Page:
Turning the tide for seniors in community
The annual NSW Seniors Festival concludes this Sunday, wrapping up ten days of celebrations across the state. With hundreds of events on offer, the festival aims to facilitate social inclusion through a variety of group experiences for older Australians, enhancing their love for life.
With the festival’s primary purpose to celebrate seniors each year, it can also serve as a reminder for us all to challenge our perceptions of what it means to age and become an older member of society. While many will have participated in events designed to celebrate seniors and combat social isolation and loneliness, it’s sobering to note that despite the good intentions of the festivities they won’t achieve the best outcome unless attitudes to ageing and older people change.
Recent studies have found that the social isolation, loneliness and feelings of being under-valued experienced by older Australians are intensified by negative attitudes towards ageing and older people.
Without realising it many of us subconsciously hold onto negative stereotypes which adversely impact our treatment of the older people in our lives. Common harmful perceptions such as thinking of older people as burdensome, unable to learn new skills, frail and dependent are often wrong and can have far reaching effects on the mental, physical and cognitive health of older people, including our future, older selves.
A 2018 study by Council of the Ageing (COTA) found that one third of the 7.9 million Australians aged over 50 have experienced age discrimination and nearly half feel less valued than when they were younger. Respondents aged over 65 years in a 2017 study commissioned by the Benevolent Society shared personal experiences of age discrimination which included: being talked down to; being exposed to derogatory jokes about older people, and being ignored.
The paradox of allowing these misguided attitudes to continue unchecked is that all of us may eventually experience similar levels of discrimination, should we be lucky enough to reach our older years. Carrying these attitudes throughout life can have a particularly detrimental effect on the future, older self.
By holding onto negative misconceptions throughout our lives, we’re not only reducing the quality of life for other older people but ourselves as well. A 2016 World Values Survey found that older people who feel they are a burden perceive their lives to be less valuable, putting them at risk of depression and social isolation. Whereas in another study by North Carolina State University, older adults with a positive attitude about ageing were found to be more resilient when faced with stressful situations.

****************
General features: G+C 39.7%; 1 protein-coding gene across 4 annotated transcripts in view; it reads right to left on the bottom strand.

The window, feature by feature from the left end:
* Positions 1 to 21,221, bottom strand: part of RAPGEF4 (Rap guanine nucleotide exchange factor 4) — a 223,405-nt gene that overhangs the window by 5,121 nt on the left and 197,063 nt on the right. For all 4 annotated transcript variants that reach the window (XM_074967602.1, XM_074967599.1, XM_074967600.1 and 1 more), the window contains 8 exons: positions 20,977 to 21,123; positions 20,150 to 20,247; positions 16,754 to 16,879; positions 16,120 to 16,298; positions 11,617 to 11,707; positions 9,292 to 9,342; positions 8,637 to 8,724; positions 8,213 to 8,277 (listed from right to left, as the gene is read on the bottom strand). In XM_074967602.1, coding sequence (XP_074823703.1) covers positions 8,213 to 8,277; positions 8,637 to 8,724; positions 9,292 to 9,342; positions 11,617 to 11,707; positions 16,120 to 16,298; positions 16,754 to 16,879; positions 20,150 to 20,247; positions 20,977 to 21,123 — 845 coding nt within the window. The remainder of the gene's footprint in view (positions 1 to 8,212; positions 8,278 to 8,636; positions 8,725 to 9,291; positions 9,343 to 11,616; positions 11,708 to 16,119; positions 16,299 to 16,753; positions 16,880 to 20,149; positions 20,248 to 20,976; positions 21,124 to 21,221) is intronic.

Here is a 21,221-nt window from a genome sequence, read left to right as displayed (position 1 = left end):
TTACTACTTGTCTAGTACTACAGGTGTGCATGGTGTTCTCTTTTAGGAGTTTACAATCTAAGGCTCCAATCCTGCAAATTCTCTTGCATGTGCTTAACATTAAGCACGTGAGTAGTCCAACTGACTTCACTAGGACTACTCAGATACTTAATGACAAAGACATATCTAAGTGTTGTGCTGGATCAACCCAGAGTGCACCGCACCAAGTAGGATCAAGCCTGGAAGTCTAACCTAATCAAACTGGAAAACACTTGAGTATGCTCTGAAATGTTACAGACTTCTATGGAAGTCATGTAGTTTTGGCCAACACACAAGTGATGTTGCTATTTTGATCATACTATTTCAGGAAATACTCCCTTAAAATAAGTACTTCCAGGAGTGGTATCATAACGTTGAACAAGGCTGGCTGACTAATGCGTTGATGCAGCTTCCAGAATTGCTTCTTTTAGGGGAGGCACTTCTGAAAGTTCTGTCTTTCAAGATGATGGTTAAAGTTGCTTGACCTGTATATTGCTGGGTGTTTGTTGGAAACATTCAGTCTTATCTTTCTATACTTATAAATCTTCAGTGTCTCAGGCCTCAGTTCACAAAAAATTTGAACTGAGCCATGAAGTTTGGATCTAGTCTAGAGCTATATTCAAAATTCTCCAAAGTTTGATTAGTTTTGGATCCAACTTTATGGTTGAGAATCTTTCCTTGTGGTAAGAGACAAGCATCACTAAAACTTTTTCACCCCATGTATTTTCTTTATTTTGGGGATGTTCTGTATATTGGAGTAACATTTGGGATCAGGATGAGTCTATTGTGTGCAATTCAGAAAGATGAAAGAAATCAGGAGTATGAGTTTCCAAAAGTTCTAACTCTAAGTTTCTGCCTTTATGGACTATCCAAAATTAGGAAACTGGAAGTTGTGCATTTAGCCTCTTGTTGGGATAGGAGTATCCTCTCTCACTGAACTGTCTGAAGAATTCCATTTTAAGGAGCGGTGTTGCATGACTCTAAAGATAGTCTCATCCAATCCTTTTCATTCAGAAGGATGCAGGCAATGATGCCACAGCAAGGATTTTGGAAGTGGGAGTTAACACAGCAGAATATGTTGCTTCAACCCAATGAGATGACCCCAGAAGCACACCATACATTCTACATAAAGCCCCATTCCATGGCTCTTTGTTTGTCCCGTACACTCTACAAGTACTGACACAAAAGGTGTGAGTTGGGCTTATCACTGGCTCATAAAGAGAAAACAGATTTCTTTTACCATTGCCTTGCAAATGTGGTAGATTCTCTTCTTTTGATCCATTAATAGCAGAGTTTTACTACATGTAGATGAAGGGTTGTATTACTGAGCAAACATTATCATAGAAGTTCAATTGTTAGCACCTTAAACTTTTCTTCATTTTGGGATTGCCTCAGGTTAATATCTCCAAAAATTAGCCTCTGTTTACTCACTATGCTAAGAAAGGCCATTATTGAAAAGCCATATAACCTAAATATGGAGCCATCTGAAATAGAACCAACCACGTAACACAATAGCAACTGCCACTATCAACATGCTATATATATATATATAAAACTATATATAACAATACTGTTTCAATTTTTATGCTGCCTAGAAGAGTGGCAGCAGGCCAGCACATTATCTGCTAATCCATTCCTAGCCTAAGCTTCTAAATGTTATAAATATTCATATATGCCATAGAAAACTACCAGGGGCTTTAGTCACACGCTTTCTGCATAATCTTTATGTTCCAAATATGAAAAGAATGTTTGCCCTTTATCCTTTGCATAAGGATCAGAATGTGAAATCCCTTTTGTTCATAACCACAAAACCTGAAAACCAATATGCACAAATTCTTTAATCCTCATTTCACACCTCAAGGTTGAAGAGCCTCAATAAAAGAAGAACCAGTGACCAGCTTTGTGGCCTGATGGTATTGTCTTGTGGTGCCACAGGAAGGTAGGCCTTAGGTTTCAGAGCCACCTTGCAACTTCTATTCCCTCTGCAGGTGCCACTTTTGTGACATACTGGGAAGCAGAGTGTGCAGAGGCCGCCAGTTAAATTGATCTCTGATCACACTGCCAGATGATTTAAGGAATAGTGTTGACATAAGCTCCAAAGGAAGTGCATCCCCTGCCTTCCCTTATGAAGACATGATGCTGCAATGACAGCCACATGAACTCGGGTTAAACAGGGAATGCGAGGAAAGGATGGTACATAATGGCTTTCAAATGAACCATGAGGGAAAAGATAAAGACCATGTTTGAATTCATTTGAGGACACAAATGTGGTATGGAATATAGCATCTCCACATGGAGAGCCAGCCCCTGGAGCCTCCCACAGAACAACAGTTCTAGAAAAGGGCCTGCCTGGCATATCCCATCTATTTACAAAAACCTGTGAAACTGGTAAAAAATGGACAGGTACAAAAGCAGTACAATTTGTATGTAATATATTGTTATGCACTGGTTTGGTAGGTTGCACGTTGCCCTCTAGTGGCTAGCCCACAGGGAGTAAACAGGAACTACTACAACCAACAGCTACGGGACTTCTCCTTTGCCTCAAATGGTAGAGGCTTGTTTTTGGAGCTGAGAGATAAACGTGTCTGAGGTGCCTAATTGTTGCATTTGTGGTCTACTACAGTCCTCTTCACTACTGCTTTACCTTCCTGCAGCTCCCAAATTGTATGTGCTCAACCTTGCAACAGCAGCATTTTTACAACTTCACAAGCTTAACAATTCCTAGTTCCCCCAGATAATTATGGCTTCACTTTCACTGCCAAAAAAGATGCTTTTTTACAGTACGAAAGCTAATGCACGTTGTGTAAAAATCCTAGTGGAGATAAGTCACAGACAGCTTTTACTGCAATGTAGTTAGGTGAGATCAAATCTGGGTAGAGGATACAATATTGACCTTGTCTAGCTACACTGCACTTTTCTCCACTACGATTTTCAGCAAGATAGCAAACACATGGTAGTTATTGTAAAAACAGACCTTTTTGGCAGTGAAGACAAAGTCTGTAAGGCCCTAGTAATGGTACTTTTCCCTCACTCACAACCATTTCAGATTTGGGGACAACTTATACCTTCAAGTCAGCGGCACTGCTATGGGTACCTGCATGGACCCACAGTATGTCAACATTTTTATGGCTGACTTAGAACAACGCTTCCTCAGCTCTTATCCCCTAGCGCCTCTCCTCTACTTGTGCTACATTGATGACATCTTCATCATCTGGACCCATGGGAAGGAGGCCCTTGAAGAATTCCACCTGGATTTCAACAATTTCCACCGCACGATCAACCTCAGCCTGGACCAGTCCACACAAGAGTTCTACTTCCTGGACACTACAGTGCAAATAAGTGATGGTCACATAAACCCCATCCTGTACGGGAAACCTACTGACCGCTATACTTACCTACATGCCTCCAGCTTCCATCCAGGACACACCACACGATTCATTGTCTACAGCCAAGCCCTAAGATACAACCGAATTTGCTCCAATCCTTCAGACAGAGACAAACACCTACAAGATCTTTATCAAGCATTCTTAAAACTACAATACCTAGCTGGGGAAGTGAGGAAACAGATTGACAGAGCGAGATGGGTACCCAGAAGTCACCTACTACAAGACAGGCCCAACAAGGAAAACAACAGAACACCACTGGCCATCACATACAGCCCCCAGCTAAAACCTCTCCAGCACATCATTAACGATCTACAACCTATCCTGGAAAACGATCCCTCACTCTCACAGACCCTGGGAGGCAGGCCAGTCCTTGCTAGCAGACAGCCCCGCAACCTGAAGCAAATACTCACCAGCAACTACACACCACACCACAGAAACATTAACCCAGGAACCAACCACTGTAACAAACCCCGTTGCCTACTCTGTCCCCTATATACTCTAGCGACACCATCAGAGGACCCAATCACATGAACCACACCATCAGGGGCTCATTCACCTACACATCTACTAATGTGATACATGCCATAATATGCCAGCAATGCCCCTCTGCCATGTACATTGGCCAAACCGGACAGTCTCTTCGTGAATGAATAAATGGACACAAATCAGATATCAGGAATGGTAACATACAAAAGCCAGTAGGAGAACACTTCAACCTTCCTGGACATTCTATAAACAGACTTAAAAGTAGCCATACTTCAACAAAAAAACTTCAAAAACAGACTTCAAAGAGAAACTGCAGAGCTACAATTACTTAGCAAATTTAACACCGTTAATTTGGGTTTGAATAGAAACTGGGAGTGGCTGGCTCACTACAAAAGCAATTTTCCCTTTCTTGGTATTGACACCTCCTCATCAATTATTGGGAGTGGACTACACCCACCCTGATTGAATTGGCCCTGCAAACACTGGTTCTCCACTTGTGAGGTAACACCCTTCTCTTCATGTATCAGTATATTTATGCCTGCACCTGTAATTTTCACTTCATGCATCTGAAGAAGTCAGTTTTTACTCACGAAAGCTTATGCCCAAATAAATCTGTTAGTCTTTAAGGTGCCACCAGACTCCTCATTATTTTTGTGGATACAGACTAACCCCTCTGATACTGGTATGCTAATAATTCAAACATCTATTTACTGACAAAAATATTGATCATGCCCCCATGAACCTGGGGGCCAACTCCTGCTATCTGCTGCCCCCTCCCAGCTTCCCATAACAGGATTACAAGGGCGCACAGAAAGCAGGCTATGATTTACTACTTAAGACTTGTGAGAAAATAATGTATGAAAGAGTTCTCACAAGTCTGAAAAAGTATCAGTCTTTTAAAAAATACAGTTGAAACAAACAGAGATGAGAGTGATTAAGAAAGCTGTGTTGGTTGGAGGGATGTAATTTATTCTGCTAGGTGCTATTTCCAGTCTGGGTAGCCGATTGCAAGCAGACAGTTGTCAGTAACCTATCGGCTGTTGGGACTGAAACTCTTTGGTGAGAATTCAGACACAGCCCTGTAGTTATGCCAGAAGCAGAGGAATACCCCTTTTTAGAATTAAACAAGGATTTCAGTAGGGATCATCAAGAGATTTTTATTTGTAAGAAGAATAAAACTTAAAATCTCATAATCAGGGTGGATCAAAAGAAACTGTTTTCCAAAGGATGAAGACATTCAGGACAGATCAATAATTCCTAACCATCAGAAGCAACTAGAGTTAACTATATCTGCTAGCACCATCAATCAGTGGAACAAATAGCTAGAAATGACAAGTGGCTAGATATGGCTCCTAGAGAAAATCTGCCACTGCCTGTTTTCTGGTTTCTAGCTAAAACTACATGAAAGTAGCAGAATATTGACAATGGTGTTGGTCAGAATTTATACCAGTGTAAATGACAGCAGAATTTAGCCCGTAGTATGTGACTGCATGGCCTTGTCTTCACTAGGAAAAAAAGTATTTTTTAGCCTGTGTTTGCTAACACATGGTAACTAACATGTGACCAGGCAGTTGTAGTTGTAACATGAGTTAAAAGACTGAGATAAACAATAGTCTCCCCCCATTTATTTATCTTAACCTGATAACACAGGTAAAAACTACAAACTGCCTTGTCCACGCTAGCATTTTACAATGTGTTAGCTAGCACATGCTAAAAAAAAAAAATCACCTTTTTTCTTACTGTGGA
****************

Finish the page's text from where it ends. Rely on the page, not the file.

Recognising our own negative attitudes towards older people and how they might be impacting others, including our future selves, is the first step to changing the way the world views ageing. Simply by being more mindful of the harmful thoughts and attitudes we demonstrate in our day-to-day lives towards ageing and older people we can influence those around us to do the same.
Encouragingly, the Benevolent Society’s 2017 study revealed what we at IRT already know: older people have many strengths including; being generous, kind, caring, calm, stable, wise, knowledgeable and resilient.
So next time we catch ourselves slipping into a default negative attitude, we should pause to recognise this and take a moment to turn it to a focus on the positives. Not all older people are the same, and we should do what we can to limit the effects negative generalisations can have on those we know and love – including our future selves.
This weekend, take the opportunity to connect with the older people in your life. Be they a parent, grandparent, friend or neighbour. See if there are any final events in your area for the NSW Seniors Festival that they may be interested in attending and offer to drive them if they need transport.
There’s much to be done to reduce the effects of ingrained misconceptions about ageing and older people. We can each do our part by more actively recognising the value older people bring to our lives and society overall. Rather than dwelling on the negatives, let’s give due attention and recognition to older peoples’ wisdom, skills and experience. This way we’ll start to turn the tide.
Written by IRT Group CEO Patrick Reid